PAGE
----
Executives could have their compensation slashed after a data breach, Australia’s peak insurance industry regulator has warned in announcing “intensified” scrutiny of Medibank and a crackdown on regulatory compliance as cyber criminals continue to pillory their victims online.

The severity of the breach – which has sent authorities scrambling as Russian cyber criminals publish the personal healthcare data of thousands of Australians – had “raised concerns about the strength of [Medibank’s] operational risk controls,” the Australian Prudential Regulation Authority (APRA) said in announcing that it had rolled up its sleeves to engage directly with the private health insurer and cyber investigators.

Medibank has been “open and cooperative with APRA during this time,” the agency said in revealing that it had been involved in setting the scope of an external review of the company’s risk management – which was announced by Medibank on 16 November and will be completed by Deloitte.

“While APRA notes Medibank’s constructive response to date, APRA will consider whether further regulatory action is needed when findings of the report become clear,” APRA Member Suzanne Smith said, noting that the regulator “expects Medibank to undertake any recommended actions.”

This included “appropriate consequence management” – including the potential for “impacts to executive remuneration where appropriate” in the wake of major data breaches that are allowed to happen under their watch.”

Despite their risk management failures, it was recently revealed that Medibank executives were still set to receive around $7.3 million in bonuses – despite revelations that they had decided not to take out cyber insurance to protect the company and its customers’ data against the risk of a cyber security breach.

This failure had left the company fighting to develop and execute an ad hoc response, even as hackers curated the stolen data and published it in small releases sorted by medical condition.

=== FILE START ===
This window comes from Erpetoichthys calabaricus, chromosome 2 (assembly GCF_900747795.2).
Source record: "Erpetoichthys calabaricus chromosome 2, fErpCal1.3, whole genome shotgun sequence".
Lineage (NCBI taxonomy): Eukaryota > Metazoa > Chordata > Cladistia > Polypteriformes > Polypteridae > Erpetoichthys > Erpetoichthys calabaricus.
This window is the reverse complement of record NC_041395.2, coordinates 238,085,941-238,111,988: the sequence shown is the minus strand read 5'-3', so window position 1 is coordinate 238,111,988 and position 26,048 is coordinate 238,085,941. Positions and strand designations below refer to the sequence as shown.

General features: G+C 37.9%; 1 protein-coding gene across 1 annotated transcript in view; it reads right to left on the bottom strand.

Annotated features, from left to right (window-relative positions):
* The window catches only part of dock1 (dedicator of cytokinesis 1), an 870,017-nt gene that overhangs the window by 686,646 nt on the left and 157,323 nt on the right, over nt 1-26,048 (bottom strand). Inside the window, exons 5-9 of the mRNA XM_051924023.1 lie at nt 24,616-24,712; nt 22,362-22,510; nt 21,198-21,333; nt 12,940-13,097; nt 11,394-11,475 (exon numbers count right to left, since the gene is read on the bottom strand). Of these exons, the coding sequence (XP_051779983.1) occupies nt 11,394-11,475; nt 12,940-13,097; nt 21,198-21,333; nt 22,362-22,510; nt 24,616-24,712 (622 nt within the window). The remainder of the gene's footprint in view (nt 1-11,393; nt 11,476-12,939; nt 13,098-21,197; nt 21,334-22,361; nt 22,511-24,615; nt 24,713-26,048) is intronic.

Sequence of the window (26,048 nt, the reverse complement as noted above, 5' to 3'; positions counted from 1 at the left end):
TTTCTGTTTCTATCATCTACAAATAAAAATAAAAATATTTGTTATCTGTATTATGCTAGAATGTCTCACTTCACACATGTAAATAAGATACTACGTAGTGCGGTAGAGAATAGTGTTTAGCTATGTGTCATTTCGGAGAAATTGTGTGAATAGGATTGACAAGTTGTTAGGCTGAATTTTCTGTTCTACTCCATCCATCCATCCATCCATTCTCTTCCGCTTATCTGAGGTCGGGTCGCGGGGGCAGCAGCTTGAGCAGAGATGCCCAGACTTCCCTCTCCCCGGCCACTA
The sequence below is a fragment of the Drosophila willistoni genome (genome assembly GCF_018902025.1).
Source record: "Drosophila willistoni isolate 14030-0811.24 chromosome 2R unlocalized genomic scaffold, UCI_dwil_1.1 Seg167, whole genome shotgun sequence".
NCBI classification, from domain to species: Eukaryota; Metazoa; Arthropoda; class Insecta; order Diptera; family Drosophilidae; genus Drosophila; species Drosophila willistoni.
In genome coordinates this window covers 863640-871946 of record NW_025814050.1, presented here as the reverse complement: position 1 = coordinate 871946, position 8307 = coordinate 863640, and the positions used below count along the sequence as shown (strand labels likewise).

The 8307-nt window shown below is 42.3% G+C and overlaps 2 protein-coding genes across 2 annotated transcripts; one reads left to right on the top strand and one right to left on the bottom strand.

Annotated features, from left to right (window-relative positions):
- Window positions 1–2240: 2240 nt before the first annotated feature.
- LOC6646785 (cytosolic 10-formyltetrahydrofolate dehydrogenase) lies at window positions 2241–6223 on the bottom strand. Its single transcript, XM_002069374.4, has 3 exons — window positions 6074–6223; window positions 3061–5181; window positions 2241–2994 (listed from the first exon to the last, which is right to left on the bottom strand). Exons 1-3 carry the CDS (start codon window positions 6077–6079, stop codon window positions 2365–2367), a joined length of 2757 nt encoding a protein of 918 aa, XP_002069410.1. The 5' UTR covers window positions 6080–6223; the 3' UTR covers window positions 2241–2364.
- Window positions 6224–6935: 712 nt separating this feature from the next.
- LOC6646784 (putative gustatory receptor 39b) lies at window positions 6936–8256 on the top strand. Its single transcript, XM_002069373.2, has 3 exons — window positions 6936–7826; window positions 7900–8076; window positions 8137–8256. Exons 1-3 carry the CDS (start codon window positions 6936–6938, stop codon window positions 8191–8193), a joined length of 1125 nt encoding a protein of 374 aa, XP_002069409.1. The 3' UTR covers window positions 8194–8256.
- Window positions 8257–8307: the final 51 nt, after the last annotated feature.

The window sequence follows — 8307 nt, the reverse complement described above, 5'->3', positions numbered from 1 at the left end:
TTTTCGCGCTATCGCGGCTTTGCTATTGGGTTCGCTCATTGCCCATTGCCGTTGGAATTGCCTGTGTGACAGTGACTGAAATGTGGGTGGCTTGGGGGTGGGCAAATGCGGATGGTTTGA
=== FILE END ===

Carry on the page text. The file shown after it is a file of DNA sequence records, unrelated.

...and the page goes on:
Putting teeth into cyber risk regulations

APRA’s crackdown comes amidst reports that the online blog that the hackers were using had gone dark, having gone offline some time between 21 and 22 November.

Whether that change marks a reprieve for Medibank, or hackers are simply regrouping for a redoubled attack on their victims, remains to be seen.

In the interim, however, APRA’s pronouncement marks an escalation of its expectations that companies and their executives take all appropriate measures to protect their data from compromise.

Those expectations were established with the November 2018 introduction of APRA’s Prudential Standard CPS 234 Information Security, which laid down the regulator’s expectations of insurers, superannuation operators, and other companies in APRA-regulated industries.

The companion Prudential Practice Guide CPG 234, last updated in June 2019, includes guidance for regulated companies – of which Medibank is one – about how to comply with CPS 234 and, more broadly, how to ensure they have appropriate risk management controls in place.

Poor cyber risk controls have increasingly created financial headaches for companies found to be in breach of their prudential obligations, with financial services firm RI Advice fined $750,000 after the Federal Court found the company’s directors had failed to meet their obligations to uphold a “reasonable standard” of cyber security.

As APRA and other government agencies pick up the pieces in the wake of a season of major data breaches led by the Medibank and Optus compromises, executives of companies holding information assets can anticipate continued close scrutiny.

APRA will “intensify its supervision of all entities not meeting [CPS 234],” Smith said, calling the recent attacks “a stark reminder for boards to ensure they can answer fundamental questions” including what data they hold; where it is; how they know it is safe; and whether they need to retain it at all.

“Cyber security is a highly significant risk area for all regulated entities,” she continued, “and we remind banks, insurers and superannuation funds to remain vigilant to protect their beneficiaries and the Australian community.”